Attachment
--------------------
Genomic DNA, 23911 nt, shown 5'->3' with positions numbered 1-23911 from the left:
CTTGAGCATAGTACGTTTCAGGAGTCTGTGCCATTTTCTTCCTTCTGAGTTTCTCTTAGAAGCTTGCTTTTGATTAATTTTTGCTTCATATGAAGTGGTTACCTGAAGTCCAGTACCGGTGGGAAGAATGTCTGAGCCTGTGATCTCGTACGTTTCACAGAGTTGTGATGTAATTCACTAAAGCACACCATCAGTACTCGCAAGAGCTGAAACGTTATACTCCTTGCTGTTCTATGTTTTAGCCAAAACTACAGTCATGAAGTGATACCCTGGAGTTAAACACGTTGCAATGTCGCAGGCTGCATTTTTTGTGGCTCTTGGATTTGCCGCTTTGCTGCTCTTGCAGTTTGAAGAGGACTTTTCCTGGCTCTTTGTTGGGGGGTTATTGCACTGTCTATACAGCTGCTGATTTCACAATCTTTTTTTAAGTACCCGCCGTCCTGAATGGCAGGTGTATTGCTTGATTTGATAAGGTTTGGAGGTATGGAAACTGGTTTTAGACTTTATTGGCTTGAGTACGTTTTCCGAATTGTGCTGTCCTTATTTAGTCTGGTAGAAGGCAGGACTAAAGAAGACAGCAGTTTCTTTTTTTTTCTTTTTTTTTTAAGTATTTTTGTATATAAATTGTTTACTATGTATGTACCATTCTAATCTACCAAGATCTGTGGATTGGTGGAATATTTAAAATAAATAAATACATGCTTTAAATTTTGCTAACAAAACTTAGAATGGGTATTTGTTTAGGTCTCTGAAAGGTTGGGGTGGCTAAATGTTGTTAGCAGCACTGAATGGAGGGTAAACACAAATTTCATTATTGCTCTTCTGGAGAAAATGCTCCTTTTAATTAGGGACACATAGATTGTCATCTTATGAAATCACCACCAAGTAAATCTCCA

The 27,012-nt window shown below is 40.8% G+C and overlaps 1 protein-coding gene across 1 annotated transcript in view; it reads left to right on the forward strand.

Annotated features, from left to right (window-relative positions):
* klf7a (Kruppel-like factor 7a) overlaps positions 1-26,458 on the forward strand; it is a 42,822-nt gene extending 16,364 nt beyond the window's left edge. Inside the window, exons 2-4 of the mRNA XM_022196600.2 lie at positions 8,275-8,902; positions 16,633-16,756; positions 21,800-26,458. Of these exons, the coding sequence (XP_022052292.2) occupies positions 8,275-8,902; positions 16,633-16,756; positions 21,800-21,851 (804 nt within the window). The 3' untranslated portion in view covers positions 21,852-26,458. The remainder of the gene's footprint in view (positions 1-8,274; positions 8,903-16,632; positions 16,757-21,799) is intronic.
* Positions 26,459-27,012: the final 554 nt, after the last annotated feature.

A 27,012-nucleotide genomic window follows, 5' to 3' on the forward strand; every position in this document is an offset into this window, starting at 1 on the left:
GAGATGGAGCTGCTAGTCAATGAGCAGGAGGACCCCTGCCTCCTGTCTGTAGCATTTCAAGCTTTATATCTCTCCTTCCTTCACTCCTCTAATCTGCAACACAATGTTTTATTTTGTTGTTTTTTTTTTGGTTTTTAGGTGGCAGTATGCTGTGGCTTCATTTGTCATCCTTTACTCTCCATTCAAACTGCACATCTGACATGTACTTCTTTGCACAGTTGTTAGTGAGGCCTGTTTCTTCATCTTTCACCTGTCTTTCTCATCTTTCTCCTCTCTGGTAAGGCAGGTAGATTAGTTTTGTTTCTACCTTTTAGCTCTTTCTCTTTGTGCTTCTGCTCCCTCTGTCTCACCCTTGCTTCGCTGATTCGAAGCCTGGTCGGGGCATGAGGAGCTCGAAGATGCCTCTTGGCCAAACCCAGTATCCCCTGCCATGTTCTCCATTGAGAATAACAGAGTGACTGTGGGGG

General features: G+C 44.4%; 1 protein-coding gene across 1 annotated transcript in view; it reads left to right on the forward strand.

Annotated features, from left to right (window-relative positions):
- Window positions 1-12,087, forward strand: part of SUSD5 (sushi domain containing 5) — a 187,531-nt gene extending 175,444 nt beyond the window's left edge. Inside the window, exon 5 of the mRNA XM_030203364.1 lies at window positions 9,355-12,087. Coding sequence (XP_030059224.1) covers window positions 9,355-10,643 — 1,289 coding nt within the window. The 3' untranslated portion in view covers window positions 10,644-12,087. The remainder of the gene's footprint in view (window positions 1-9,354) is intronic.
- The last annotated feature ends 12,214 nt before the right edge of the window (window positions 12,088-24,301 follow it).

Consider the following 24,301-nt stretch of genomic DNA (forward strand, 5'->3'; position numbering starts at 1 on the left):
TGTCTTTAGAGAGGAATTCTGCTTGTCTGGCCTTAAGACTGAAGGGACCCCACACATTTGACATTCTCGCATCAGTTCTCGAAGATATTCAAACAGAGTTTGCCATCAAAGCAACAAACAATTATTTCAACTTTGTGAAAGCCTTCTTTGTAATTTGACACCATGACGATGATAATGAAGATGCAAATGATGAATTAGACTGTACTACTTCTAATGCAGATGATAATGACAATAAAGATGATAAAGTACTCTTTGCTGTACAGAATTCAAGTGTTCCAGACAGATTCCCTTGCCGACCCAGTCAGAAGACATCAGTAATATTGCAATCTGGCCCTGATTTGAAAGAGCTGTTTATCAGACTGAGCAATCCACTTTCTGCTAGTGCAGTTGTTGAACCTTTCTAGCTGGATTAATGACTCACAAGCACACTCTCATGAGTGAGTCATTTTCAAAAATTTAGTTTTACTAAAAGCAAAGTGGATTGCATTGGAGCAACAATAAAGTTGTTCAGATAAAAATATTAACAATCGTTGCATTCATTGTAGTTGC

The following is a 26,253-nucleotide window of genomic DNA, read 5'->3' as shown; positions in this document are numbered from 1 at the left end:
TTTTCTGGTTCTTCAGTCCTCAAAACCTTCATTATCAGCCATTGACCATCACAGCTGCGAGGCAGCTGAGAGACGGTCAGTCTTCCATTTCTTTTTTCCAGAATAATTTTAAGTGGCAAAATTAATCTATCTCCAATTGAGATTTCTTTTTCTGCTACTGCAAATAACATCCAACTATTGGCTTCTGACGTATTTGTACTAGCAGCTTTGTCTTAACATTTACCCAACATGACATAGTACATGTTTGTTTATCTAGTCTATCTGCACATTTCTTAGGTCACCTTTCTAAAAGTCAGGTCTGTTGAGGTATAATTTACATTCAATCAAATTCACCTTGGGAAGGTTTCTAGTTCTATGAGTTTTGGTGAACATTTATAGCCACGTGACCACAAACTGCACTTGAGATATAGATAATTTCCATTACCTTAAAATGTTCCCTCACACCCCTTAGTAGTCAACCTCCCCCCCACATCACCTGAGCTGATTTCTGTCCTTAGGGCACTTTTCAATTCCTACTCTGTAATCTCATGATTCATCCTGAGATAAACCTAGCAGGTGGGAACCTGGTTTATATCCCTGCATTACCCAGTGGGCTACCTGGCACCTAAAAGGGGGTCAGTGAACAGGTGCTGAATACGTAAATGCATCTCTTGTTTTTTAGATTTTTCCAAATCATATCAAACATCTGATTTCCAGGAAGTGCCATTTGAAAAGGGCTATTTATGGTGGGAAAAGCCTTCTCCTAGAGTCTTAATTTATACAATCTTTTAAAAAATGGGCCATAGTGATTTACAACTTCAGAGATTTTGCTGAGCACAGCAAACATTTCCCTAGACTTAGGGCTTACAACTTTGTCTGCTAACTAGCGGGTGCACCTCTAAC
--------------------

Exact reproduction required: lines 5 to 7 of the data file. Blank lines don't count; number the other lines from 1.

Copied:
* klf7a (Kruppel-like factor 7a) overlaps positions 1-26,458 on the forward strand; it is a 42,822-nt gene extending 16,364 nt beyond the window's left edge. Inside the window, exons 2-4 of the mRNA XM_022196600.2 lie at positions 8,275-8,902; positions 16,633-16,756; positions 21,800-26,458. Of these exons, the coding sequence (XP_022052292.2) occupies positions 8,275-8,902; positions 16,633-16,756; positions 21,800-21,851 (804 nt within the window). The 3' untranslated portion in view covers positions 21,852-26,458. The remainder of the gene's footprint in view (positions 1-8,274; positions 8,903-16,632; positions 16,757-21,799) is intronic.
* Positions 26,459-27,012: the final 554 nt, after the last annotated feature.

A 27,012-nucleotide genomic window follows, 5' to 3' on the forward strand; every position in this document is an offset into this window, starting at 1 on the left: